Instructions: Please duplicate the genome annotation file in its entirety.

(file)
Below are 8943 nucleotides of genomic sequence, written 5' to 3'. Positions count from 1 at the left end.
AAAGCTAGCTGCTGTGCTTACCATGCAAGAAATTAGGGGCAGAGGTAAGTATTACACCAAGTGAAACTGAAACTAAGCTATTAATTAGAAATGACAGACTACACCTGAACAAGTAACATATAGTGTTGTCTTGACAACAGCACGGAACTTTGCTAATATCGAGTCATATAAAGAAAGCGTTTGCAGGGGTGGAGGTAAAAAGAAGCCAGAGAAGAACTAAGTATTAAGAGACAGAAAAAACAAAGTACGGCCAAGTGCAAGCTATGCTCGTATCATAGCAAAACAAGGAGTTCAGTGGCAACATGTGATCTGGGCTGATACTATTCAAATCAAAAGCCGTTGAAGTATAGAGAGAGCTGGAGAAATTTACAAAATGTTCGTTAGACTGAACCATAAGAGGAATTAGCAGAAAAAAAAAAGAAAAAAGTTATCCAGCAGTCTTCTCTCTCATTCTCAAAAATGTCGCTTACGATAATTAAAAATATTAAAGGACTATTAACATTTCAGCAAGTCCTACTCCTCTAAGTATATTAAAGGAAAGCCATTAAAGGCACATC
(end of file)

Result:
Below are 8943 nucleotides of genomic sequence, written 5' to 3'. Positions count from 1 at the left end.
AAAGCTAGCTGCTGTGCTTACCATGCAAGAAATTAGGGGCAGAGGTAAGTATTACACCAAGTGAAACTGAAACTAAGCTATTAATTAGAAATGACAGACTACACCTGAACAAGTAACATATAGTGTTGTCTTGACAACAGCACGGAACTTTGCTAATATCGAGTCATATAAAGAAAGCGTTTGCAGGGGTGGAGGTAAAAAGAAGCCAGAGAAGAACTAAGTATTAAGAGACAGAAAAAACAAAGTACGGCCAAGTGCAAGCTATGCTCGTATCATAGCAAAACAAGGAGTTCAGTGGCAACATGTGATCTGGGCTGATACTATTCAAATCAAAAGCCGTTGAAGTATAGAGAGAGCTGGAGAAATTTACAAAATGTTCGTTAGACTGAACCATAAGAGGAATTAGCAGAAAAAAAAAAGAAAAAAGTTATCCAGCAGTCTTCTCTCTCATTCTCAAAAATGTCGCTTACGATAATTAAAAATATTAAAGGACTATTAACATTTCAGCAAGTCCTACTCCTCTAAGTATATTAAAGGAAAGCCATTAAAGGCACATC